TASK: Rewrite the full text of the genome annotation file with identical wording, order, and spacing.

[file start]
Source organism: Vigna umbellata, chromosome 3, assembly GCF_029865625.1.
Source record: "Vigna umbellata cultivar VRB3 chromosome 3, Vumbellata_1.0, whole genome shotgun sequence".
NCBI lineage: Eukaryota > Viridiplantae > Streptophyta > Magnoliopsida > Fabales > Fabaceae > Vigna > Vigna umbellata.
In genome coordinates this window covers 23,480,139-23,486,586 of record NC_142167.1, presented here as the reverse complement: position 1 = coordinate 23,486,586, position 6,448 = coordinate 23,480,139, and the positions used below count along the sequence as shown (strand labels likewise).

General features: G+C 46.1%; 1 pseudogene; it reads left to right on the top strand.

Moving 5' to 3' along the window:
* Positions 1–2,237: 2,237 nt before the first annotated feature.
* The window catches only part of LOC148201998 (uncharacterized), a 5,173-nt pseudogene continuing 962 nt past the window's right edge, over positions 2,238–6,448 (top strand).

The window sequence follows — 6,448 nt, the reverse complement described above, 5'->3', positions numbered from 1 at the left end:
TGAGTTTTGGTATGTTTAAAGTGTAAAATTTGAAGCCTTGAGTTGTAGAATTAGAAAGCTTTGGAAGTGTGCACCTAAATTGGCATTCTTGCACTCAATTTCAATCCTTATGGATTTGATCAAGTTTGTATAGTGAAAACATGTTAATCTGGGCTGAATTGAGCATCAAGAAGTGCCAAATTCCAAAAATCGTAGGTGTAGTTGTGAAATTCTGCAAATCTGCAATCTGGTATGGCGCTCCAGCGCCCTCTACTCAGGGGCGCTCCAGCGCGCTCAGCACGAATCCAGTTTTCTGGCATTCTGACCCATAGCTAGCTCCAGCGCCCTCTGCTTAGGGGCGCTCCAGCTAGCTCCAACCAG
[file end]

Source organism: Vigna umbellata, chromosome 3, assembly GCF_029865625.1.
Source record: "Vigna umbellata cultivar VRB3 chromosome 3, Vumbellata_1.0, whole genome shotgun sequence".
NCBI lineage: Eukaryota > Viridiplantae > Streptophyta > Magnoliopsida > Fabales > Fabaceae > Vigna > Vigna umbellata.
In genome coordinates this window covers 23,480,139-23,486,586 of record NC_142167.1, presented here as the reverse complement: position 1 = coordinate 23,486,586, position 6,448 = coordinate 23,480,139, and the positions used below count along the sequence as shown (strand labels likewise).

General features: G+C 46.1%; 1 pseudogene; it reads left to right on the top strand.

Moving 5' to 3' along the window:
* Positions 1–2,237: 2,237 nt before the first annotated feature.
* The window catches only part of LOC148201998 (uncharacterized), a 5,173-nt pseudogene continuing 962 nt past the window's right edge, over positions 2,238–6,448 (top strand).

The window sequence follows — 6,448 nt, the reverse complement described above, 5'->3', positions numbered from 1 at the left end:
TGAGTTTTGGTATGTTTAAAGTGTAAAATTTGAAGCCTTGAGTTGTAGAATTAGAAAGCTTTGGAAGTGTGCACCTAAATTGGCATTCTTGCACTCAATTTCAATCCTTATGGATTTGATCAAGTTTGTATAGTGAAAACATGTTAATCTGGGCTGAATTGAGCATCAAGAAGTGCCAAATTCCAAAAATCGTAGGTGTAGTTGTGAAATTCTGCAAATCTGCAATCTGGTATGGCGCTCCAGCGCCCTCTACTCAGGGGCGCTCCAGCGCGCTCAGCACGAATCCAGTTTTCTGGCATTCTGACCCATAGCTAGCTCCAGCGCCCTCTGCTTAGGGGCGCTCCAGCTAGCTCCAACCAG